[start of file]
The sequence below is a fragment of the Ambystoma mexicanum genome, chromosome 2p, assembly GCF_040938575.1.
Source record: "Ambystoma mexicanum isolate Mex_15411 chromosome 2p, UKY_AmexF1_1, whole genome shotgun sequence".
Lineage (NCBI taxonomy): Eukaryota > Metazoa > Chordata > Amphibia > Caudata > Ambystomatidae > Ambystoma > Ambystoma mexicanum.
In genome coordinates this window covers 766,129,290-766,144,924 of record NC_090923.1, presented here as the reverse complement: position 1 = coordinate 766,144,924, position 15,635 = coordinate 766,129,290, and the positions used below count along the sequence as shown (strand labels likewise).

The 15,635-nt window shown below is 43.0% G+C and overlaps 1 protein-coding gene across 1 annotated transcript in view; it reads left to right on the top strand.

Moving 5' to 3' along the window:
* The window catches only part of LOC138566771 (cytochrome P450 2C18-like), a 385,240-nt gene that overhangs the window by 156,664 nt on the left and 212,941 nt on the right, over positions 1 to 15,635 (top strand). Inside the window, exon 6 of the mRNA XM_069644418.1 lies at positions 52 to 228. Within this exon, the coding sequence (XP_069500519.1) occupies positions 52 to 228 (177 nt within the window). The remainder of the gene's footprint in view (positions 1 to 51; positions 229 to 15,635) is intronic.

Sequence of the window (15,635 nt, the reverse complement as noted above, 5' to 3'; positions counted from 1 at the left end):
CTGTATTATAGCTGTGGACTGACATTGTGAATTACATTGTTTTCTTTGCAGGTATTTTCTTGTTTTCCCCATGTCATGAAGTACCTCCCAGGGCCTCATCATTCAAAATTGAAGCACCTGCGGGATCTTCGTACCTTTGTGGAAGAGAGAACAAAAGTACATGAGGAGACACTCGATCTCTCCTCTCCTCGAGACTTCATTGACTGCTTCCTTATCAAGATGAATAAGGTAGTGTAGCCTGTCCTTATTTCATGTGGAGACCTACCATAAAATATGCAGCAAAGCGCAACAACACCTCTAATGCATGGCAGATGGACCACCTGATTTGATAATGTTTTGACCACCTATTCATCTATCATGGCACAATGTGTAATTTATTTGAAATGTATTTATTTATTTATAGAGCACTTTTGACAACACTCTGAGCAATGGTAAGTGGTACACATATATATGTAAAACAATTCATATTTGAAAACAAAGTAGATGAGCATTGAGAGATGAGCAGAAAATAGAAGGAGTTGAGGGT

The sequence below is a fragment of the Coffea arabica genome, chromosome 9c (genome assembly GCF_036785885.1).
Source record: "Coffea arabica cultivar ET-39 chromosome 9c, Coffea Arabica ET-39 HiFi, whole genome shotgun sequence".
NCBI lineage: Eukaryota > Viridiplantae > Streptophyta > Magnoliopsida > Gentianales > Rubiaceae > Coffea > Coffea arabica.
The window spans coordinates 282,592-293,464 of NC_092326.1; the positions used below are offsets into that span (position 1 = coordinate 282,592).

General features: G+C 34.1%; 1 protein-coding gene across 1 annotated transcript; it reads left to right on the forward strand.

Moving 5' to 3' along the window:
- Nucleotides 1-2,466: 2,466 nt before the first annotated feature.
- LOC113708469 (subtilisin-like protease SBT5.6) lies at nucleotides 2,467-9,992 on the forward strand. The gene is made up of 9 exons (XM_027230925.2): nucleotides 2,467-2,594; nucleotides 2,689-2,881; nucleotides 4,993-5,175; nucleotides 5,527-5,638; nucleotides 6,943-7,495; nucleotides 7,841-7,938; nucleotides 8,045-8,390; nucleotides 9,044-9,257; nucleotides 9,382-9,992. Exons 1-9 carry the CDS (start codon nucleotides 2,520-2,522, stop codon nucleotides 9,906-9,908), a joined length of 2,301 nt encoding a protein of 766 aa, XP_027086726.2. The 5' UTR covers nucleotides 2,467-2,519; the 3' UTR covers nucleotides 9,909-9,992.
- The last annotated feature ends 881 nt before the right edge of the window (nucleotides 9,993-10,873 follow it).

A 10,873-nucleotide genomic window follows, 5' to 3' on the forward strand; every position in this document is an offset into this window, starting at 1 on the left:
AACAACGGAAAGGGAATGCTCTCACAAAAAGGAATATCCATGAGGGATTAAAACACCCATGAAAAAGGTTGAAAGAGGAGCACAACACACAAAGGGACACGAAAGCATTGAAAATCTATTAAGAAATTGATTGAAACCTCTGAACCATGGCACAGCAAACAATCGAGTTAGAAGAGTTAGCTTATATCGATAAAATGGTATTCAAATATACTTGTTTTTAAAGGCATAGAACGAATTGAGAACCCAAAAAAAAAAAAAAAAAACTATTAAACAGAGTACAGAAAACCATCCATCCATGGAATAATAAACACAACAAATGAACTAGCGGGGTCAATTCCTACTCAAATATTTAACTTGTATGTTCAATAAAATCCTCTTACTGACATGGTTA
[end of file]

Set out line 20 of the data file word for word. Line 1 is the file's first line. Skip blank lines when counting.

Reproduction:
AACAACGGAAAGGGAATGCTCTCACAAAAAGGAATATCCATGAGGGATTAAAACACCCATGAAAAAGGTTGAAAGAGGAGCACAACACACAAAGGGACACGAAAGCATTGAAAATCTATTAAGAAATTGATTGAAACCTCTGAACCATGGCACAGCAAACAATCGAGTTAGAAGAGTTAGCTTATATCGATAAAATGGTATTCAAATATACTTGTTTTTAAAGGCATAGAACGAATTGAGAACCCAAAAAAAAAAAAAAAAAACTATTAAACAGAGTACAGAAAACCATCCATCCATGGAATAATAAACACAACAAATGAACTAGCGGGGTCAATTCCTACTCAAATATTTAACTTGTATGTTCAATAAAATCCTCTTACTGACATGGTTA